Millennial’s guide to retirement
Your retirement still seems to be way off in the future, especially when Mondays drag on for eons. But retiring is something you should actively prepare for (unlike a zombie apocalypse). Building a solid nest egg takes time, and lucky for you 20- and 30-somethings, you have enough time to do it right! Here are a few of the basics to get you on track toward a comfortable retirement.
Compound interest – Your savings BFF
Compound interest is the process by which money grows exponentially due to interest building upon itself over time. Basically, you earn interest on your interest, leading to massive moolah over time. Here’s the proof:
- If you start investing at $100 per month with an average return of 6% per year (compounded monthly) over 30 years, you’ll have $100,954.
But what if you put off retirement planning for a few years? You should be able invest more per month at the end and catch up, right? Wrong.
- If you invest $200 per month for 15 years, also averaging an annual return of 6% (compounded monthly), you’ll end up with only $58,455.
That’s a difference of over $42,000! Start retirement planning ASAP. Time is money, honey.
Save, save and save some more
Ideally, you should put away 10% – 15% of your annual salary for retirement. That may seem like a lot when budgeting for important things like rent, student loans, avocado toast, and child care (you know, the essentials) but saving now pays off in the long run – big time.
If you can’t afford to put away 10% right now, don’t worry, you’re not doomed to work forever. Start saving what you can – even as low as $5 a month – and increase each month by an amount you’re comfortable with until you’re putting away the 10% – 15% you’ll need to retire.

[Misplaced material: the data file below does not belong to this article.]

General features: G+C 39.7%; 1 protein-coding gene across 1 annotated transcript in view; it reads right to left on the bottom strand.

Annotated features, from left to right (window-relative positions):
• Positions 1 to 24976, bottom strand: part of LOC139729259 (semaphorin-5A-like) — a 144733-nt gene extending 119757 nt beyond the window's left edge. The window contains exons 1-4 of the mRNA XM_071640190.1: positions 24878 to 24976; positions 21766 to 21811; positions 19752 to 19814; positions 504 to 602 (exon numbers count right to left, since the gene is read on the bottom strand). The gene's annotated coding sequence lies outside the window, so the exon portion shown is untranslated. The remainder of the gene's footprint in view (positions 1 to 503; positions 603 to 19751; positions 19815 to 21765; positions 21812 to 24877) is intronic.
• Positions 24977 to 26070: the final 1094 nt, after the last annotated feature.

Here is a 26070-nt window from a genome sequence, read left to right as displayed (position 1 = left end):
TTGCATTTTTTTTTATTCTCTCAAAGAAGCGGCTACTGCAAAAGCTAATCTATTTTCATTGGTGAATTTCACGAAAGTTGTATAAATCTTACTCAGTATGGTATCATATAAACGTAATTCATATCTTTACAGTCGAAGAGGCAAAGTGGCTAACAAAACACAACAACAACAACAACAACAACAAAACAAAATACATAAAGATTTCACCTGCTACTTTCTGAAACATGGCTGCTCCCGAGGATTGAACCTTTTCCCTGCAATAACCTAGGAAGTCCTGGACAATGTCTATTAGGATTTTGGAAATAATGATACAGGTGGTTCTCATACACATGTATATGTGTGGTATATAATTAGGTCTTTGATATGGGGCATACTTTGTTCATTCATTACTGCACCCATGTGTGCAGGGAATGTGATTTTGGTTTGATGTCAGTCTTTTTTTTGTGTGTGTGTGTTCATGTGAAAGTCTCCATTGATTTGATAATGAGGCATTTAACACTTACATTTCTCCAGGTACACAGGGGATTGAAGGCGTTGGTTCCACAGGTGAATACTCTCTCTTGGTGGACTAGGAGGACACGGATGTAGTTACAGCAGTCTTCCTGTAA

If you already have a set monthly budget and a good savings plan, think of extra income as a shortcut to a quicker retirement. Got a raise? Took on a side gig? Won a talent competition? Use any extra influx in cash to increase your retirement savings.
Protect your retirement savings by establishing an emergency fund to cover unexpected expenses. Stash away 3 to 6 months of living expenses in a savings account or money market fund, so you can pay for unforeseen medical bills, car repairs and more, without accumulating credit card debt or dipping into your retirement savings.
Retirement funds: Opt in
If your company offers a 401(k), sign up now! If your employer matches contributions, even better. Be sure to contribute enough to capture the maximum amount your employer will match, unless of course you don’t like free money.
If your company doesn’t offer a 401(k), or you’re already maximizing your contributions (kudos to you), consider setting up an individual retirement account, or IRA. There are two basic types, traditional and Roth. Both allow you to make regular contributions and watch your money grow, but they have different tax advantages and limitations.
Want to know more about retirement funds? Learn the ins and outs of 401(k)s & IRAs.
Put your savings on cruise control
Whenever possible, take saving decisions out of your hands. Direct a certain percentage of your paycheck into an investment account and force yourself to live off what is left. This guarantees you won’t skip or miss a month and will help you keep your retirement planning on track. If you never actually see the money, it’s much harder to waste.
Invest aggressively (in the beginning)
When you start early, time is on your side. You can afford to be a little more aggressive and take bigger risks with your investments. Stocks lead to greater returns over time and you can handle the short-term ups and downs of the stock market far better than someone who’s hoping to retire tomorrow. As you get closer to retirement age, you’ll want to move your money into less risky investments.
Saving for retirement is one of those things that all too often falls into the out-of-sight, out-of-mind and easier-said-than-done categories. But imagine your golden years – are you seeing the world and sipping margaritas? We sure hope so! The choice is yours. Please share your comments or questions below!